String Hoppers (Putu Mayang)




Introduction: String Hoppers (Putu Mayang)

About: Hi! I am Klinong, that is how my loving family calls me, except my brother, he calls me Krinyol, as I have silly curly hair :) I love Instructables for forever now, especially for the contests ha-ha!, but I …

For almost 40 years, only today I learned this traditional Indonesian rice cake is actually known as string hoppers in other countries - and that it is also their traditional dessert *grins*

In Indonesia, we serve them ALWAYS with sweetened coconut milk, which differs them from the other countries' string hoppers, just FYI :)

Step 1: String Hoppers

  • 400 g newly pounded rice flour
  • 10 g sugar
  • salt
  • 400 cc coconut milk
  • 100 g tapioca flour
  • drops of green and red food-coloring

Mix together the rice flour, sugar, salt and coconut milk. Cook until mixture thickens.

Remove and let it cool for a bit. Sift the tapioca flour on top and stir until it is well-blended. Divide the mixture in 3 parts: one part remains white in color, one part is colored green and one part is colored red.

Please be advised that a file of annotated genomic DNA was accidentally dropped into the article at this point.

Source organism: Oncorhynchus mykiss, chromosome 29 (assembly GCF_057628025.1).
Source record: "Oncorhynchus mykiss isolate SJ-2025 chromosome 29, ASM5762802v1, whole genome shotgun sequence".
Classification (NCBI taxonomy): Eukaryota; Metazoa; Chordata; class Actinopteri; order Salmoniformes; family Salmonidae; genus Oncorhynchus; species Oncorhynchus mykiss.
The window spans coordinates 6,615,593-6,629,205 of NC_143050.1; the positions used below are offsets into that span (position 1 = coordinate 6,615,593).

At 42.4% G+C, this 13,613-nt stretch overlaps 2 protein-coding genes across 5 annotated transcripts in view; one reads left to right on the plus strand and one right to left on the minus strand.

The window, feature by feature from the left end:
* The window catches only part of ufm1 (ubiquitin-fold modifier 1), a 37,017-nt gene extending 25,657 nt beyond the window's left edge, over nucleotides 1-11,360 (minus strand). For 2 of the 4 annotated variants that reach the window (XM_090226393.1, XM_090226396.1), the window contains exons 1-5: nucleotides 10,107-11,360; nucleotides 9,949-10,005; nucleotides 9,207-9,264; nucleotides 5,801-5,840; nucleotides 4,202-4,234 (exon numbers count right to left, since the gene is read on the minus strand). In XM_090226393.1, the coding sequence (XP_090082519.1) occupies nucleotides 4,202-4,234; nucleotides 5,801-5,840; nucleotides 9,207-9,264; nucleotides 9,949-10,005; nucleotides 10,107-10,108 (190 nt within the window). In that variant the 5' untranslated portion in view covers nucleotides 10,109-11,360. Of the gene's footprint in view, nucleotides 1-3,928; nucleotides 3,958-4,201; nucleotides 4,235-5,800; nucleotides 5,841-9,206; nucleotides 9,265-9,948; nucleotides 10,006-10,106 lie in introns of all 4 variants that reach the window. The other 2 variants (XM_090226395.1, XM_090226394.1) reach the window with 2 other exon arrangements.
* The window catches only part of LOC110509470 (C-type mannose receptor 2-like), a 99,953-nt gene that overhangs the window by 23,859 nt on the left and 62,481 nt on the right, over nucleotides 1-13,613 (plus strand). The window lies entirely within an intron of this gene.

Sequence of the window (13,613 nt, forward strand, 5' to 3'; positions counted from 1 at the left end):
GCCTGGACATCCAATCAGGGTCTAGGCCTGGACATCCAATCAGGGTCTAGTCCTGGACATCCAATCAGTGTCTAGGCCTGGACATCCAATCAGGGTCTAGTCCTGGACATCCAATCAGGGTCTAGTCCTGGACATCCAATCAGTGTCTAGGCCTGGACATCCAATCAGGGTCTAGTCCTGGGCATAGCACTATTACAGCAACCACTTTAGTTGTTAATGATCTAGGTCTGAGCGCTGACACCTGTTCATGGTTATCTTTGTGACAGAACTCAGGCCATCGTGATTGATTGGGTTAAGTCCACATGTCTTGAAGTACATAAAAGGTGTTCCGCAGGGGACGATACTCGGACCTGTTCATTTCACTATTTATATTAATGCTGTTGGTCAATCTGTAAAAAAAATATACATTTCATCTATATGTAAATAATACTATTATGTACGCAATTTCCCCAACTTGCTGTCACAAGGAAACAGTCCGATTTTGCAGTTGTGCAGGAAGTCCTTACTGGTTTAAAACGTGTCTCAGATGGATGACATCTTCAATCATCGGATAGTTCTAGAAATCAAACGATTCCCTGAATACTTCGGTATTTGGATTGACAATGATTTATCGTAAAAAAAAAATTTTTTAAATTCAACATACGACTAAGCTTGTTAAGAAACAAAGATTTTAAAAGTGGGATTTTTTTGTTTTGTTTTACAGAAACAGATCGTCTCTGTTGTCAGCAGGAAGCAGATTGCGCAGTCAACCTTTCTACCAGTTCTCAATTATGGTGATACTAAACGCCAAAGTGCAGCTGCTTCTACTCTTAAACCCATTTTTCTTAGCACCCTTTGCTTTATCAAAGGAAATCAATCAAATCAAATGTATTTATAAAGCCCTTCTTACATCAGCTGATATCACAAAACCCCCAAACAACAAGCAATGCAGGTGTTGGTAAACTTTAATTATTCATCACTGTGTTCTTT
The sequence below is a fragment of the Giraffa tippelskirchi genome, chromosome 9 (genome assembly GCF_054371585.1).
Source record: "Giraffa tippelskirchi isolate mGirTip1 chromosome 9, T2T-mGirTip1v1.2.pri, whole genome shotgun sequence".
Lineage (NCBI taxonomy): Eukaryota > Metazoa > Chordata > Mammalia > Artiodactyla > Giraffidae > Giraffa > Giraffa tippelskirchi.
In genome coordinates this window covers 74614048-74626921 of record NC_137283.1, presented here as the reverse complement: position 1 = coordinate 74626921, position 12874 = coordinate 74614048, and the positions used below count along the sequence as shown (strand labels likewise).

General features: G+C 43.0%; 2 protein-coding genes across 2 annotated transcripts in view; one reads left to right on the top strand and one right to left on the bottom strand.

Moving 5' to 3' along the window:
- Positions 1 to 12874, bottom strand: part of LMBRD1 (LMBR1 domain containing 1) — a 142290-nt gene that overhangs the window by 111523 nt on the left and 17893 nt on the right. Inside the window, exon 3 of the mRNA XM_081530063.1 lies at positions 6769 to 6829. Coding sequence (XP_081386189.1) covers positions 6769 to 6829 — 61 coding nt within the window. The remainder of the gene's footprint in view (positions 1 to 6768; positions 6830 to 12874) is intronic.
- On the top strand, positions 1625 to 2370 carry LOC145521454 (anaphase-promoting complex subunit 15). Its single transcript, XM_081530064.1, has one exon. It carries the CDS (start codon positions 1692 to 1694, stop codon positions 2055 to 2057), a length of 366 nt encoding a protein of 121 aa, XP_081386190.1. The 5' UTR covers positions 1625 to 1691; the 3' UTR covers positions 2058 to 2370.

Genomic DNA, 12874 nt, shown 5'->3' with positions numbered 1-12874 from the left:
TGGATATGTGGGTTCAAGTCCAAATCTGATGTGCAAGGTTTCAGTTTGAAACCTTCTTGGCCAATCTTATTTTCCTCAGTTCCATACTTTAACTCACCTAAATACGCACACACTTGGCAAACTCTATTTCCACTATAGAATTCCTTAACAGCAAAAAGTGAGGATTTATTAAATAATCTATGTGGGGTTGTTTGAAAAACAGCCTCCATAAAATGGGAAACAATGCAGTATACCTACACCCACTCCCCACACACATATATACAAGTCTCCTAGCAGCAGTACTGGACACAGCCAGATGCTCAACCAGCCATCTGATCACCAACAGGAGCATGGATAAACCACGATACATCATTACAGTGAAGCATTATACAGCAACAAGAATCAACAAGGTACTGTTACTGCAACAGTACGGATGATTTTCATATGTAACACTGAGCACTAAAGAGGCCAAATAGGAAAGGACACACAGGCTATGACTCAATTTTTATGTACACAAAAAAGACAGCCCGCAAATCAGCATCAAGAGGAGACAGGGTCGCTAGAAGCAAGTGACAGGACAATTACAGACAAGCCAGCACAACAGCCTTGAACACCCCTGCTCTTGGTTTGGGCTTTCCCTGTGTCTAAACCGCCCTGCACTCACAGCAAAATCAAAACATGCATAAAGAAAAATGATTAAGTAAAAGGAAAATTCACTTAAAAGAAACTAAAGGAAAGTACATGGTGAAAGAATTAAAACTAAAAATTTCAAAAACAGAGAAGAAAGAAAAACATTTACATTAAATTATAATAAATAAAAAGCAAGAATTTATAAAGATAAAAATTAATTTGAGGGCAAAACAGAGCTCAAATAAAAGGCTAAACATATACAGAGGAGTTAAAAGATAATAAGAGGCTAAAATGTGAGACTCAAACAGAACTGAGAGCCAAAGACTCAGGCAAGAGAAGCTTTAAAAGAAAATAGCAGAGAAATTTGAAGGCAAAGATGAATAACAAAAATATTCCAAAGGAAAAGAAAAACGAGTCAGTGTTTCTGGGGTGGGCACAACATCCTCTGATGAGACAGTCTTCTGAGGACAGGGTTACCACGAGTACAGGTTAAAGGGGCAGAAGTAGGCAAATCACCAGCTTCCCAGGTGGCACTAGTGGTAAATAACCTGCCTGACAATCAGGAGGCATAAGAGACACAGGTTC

Place the mixture through a Putu Mayang mold or a ricer.

Place the finished Putu Mayang in a steamer, using a piece of banana leaf (if available) to line the steamer, and steam for about 25 minutes.

Serve with the sauce and enjoy :)

NOTE - I love serving them chilled but many people prefer room temperature or with lukewarm sauce

Step 2: Sauce

400 cc coconut milk

150 g palm sugar

1/2 tsp salt

2 pandan leaves (screw pine, available at Asian stores, frozen or fresh)

Cook all the ingredients in a saucepan and bring to a boil, stirring occasionally.

Rainbow Contest 2016

Participated in the
Rainbow Contest 2016

Be the First to Share


    • Cheese Challenge

      Cheese Challenge
    • Back to School: Student Design Challenge

      Back to School: Student Design Challenge
    • Microcontroller Contest

      Microcontroller Contest



    6 years ago

    indo bro


    Reply 6 years ago

    Iya :)


    6 years ago

    I love this much ^^
    In North Sumatra it is served with sugar and grated coconut.


    Reply 6 years ago

    aaah! I learned another new thing ;) In Java and Kalimantan, always seen them served with sweet santan.